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Review of  A Glossary of Terms for Bantu Verbal Categories, With special Emphasis on Tense and Aspect

Reviewer: Margaret Dunham
Book Title: A Glossary of Terms for Bantu Verbal Categories, With special Emphasis on Tense and Aspect
Book Author: Christa Beaudoin-Lietz Derek Nurse Sarah Rose
Publisher: Lincom GmbH
Linguistic Field(s): Discourse Analysis
Language Documentation
Book Announcement: 17.647

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Date: Sun, 19 Feb 2006 10:31:14 +0100
From: Margaret Dunham <madunham@club-internet.fr>
Subject: A Glossary of Terms for Bantu Verbal Categories

AUTHORS: Beaudoin-Lietz, Christa; Nurse, Derek; Rose, Sarah
TITLE: A Glossary of Terms for Bantu Verbal Categories
SUBTITLE: With Special Emphasis on Tense and Aspect
SERIES: LINCOM Studies in African Linguistics 55
YEAR: 2002

Margaret Dunham, Laboratoire de Langues et Civilisations à Tradition
Orale, CNRS, Villejuif, France

Noting the considerable diversity in the terms used to describe the
verbal systems of Bantu languages, and given that each school tends
to use its own vocabulary, the authors of this book set out to gather
together the major definitions for terms relating to the said verbal
systems, and when necessary, give their own. The bibliography is
extensive and lists all the main general works on tense-aspect-mood
systems as well as a large number of studies devoted to particular
languages, from Meinhof (1899) to Nurse and Philippson (2003).

The book is organized as a glossary, with over 200 entries. The
authors define words like tense or aspect, but also for example devote
three pages to explaining the different elements that can make up the
verb form. Many of the notions will already be familiar to most readers,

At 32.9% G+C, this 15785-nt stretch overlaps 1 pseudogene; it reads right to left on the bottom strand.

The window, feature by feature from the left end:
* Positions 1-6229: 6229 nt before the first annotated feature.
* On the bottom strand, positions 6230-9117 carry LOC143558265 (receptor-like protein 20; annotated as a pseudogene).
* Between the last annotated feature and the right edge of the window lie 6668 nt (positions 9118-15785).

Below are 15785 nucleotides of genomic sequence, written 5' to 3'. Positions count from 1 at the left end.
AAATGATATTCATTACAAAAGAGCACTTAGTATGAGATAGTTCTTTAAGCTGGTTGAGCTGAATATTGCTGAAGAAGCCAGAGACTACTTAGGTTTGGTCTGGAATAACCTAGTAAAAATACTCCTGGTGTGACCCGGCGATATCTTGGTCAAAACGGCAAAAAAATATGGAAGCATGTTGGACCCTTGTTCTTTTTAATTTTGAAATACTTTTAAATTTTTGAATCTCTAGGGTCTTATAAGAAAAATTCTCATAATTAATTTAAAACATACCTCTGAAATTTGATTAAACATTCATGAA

such as 'clitic', but some are notions that have rarely, as far as I know,
been applied to Bantu languages, such as the Guillaumian notions of
ascending and descending time systems.

The definitions are mostly brief and concise, though they can run to
several pages. All entries are cross-indexed.

Although the book is relatively short, 106 pages, it is remarkably
complete. A reference book of this type was indeed lacking, and it is
hoped that it will be used by increasing numbers of scholars of Bantu
languages, thereby reducing the confusion that makes consulting
works on varied languages extremely arduous.

There are a few minor typographical errors that I mention in the hopes
that the authors will one day re-edit the book, including more
extensive examples.

Page 25: in examples (i) and (ii) the verb root is glossed as 'see'
instead of 'buy'.

Pages 40-41: there are examples from a language called Tumbuka on
page 40 but Tumbuku on page 41. In the appendix, page 106, the
language is referred to as Tumbuka.

On page 88, the authors list several languages which they say are not
tonal today, ending with S10. They then proceed to give examples of
lexical and grammatical tones, in S10.

In the bibliography, there are several mistaken references to Nurse
and Philippson (2003) which was clearly supposed to come out
earlier, by a different publisher.


Meinhof, C. (1899-1900) Das Zeitwort in der Benga-Sprache.
Zeitschrift für Afrikanische und Oceanische Sprachen 3:265-284.

Nurse, D. and G. Philippson (ed.) (2003) The Bantu Languages.
London: Routledge.

Margaret Dunham carries out research in linguistics at the French
National Center for Scientific Research (CNRS). She recently
published a monograph on Langi, a hitherto undocumented Bantu
language spoken in Tanzania. She is currently documenting a closely
related language, Nyilamba, in order to clarify certain areal typological
features, certainly due in part to long contact with surrounding
Cushitic languages.

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